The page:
The Delaware Department of Labor earlier this month warned that figures showing growth of 10,000 jobs in 2018 could be revised downward
The department’s labor market economists have been seeing payroll figures that do not reflect a gain of that magnitude. Job figures we see in monthly reports start out as estimates and are later revised when the more solid payroll figures from employers are submitted. The final revisions are expected in March.
In recent years,preliminary figures often showed anemic job growth, with later revisions indicating gains that were better but nothing to brag about. (See accompanying graph).
Critics in the General Assembly and elsewhere would seize on the sluggish job figures as evidence that decades of Democratic rule were ruining the state. Democrats pointed to steady growth in employment.
One job laggard was retailing, which showed losses in preliminary reports, even at a time when stores were opening left and right in a few areas.
The figures led to the narrative that Amazon was running stores out of business. In the end, revised job figures indicated that the state’s sales tax-free status temporarilytrumped online retailing pressures. Conditions may have changed in 2018 as Sears-Kmart closed stores in Delaware.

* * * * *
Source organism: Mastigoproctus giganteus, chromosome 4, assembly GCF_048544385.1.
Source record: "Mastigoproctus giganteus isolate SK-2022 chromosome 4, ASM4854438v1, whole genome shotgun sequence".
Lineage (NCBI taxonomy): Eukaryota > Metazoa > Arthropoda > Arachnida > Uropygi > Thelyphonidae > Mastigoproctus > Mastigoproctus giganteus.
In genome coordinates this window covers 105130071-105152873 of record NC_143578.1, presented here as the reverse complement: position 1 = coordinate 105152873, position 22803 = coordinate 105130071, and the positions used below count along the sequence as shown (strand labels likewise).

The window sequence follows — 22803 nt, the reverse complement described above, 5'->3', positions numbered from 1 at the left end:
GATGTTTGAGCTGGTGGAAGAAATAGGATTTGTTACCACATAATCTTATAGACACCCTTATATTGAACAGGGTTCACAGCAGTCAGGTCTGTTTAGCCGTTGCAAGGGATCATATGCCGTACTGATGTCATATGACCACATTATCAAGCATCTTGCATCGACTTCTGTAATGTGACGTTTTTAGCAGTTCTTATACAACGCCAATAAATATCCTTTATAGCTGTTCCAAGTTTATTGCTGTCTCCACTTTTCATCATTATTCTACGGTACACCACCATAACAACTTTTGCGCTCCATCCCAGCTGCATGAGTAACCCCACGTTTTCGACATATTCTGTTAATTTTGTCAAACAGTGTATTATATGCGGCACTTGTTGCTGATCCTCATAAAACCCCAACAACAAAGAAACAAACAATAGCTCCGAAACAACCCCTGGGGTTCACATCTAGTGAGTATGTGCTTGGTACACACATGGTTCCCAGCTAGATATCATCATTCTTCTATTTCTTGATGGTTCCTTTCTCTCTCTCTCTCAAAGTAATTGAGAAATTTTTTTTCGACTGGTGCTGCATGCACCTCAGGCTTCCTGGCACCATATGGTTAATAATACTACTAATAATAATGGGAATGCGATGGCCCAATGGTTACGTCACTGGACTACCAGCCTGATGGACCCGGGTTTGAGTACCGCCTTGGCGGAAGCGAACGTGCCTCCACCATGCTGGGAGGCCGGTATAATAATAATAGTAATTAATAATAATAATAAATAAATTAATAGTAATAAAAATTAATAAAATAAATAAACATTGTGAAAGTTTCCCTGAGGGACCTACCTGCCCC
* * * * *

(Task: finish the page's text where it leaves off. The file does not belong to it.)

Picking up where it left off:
This time around, expect to see a mixture of commentary with past critics crediting the federal tax cuts for stronger job growth.
If the job figures are revised downward, Dems will blame the tax cut for leading to a “sugar rush” of activity followed by a slide in the stock market as economic prospects dimmed and uncertainty grows over trade policies and tariffs.
Once you get past the noise; the reality of the situation is that Delaware is approaching full employment.
The problem is the quality of jobs and the fact that many people are making ends meet with side hustles with no benefits and schedules that are not good for family life.
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